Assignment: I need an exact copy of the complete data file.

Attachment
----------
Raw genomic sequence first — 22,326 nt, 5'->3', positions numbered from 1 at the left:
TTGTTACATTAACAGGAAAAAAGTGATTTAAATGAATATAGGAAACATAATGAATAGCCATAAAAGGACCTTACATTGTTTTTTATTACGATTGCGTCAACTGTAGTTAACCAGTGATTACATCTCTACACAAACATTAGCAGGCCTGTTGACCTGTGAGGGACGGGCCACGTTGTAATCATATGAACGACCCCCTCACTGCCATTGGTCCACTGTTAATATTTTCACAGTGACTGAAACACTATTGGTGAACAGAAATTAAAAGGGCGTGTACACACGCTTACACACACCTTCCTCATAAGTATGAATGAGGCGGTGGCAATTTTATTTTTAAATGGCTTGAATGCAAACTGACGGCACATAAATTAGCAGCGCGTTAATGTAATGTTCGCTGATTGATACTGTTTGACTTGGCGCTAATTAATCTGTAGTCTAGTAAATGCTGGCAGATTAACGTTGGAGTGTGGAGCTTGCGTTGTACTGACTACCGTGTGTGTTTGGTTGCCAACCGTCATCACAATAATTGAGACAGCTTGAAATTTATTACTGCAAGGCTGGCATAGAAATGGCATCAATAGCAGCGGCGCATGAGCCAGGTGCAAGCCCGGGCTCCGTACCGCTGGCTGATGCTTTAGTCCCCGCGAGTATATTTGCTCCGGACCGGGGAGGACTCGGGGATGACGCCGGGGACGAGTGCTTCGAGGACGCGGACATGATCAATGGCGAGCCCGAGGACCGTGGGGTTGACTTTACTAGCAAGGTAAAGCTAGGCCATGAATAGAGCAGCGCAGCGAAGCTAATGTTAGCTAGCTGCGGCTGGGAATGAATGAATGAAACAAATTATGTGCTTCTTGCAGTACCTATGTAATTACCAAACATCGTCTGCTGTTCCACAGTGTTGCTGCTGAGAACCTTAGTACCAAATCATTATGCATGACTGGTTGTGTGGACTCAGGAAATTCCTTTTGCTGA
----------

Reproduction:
Raw genomic sequence first — 22,326 nt, 5'->3', positions numbered from 1 at the left:
TTGTTACATTAACAGGAAAAAAGTGATTTAAATGAATATAGGAAACATAATGAATAGCCATAAAAGGACCTTACATTGTTTTTTATTACGATTGCGTCAACTGTAGTTAACCAGTGATTACATCTCTACACAAACATTAGCAGGCCTGTTGACCTGTGAGGGACGGGCCACGTTGTAATCATATGAACGACCCCCTCACTGCCATTGGTCCACTGTTAATATTTTCACAGTGACTGAAACACTATTGGTGAACAGAAATTAAAAGGGCGTGTACACACGCTTACACACACCTTCCTCATAAGTATGAATGAGGCGGTGGCAATTTTATTTTTAAATGGCTTGAATGCAAACTGACGGCACATAAATTAGCAGCGCGTTAATGTAATGTTCGCTGATTGATACTGTTTGACTTGGCGCTAATTAATCTGTAGTCTAGTAAATGCTGGCAGATTAACGTTGGAGTGTGGAGCTTGCGTTGTACTGACTACCGTGTGTGTTTGGTTGCCAACCGTCATCACAATAATTGAGACAGCTTGAAATTTATTACTGCAAGGCTGGCATAGAAATGGCATCAATAGCAGCGGCGCATGAGCCAGGTGCAAGCCCGGGCTCCGTACCGCTGGCTGATGCTTTAGTCCCCGCGAGTATATTTGCTCCGGACCGGGGAGGACTCGGGGATGACGCCGGGGACGAGTGCTTCGAGGACGCGGACATGATCAATGGCGAGCCCGAGGACCGTGGGGTTGACTTTACTAGCAAGGTAAAGCTAGGCCATGAATAGAGCAGCGCAGCGAAGCTAATGTTAGCTAGCTGCGGCTGGGAATGAATGAATGAAACAAATTATGTGCTTCTTGCAGTACCTATGTAATTACCAAACATCGTCTGCTGTTCCACAGTGTTGCTGCTGAGAACCTTAGTACCAAATCATTATGCATGACTGGTTGTGTGGACTCAGGAAATTCCTTTTGCTGA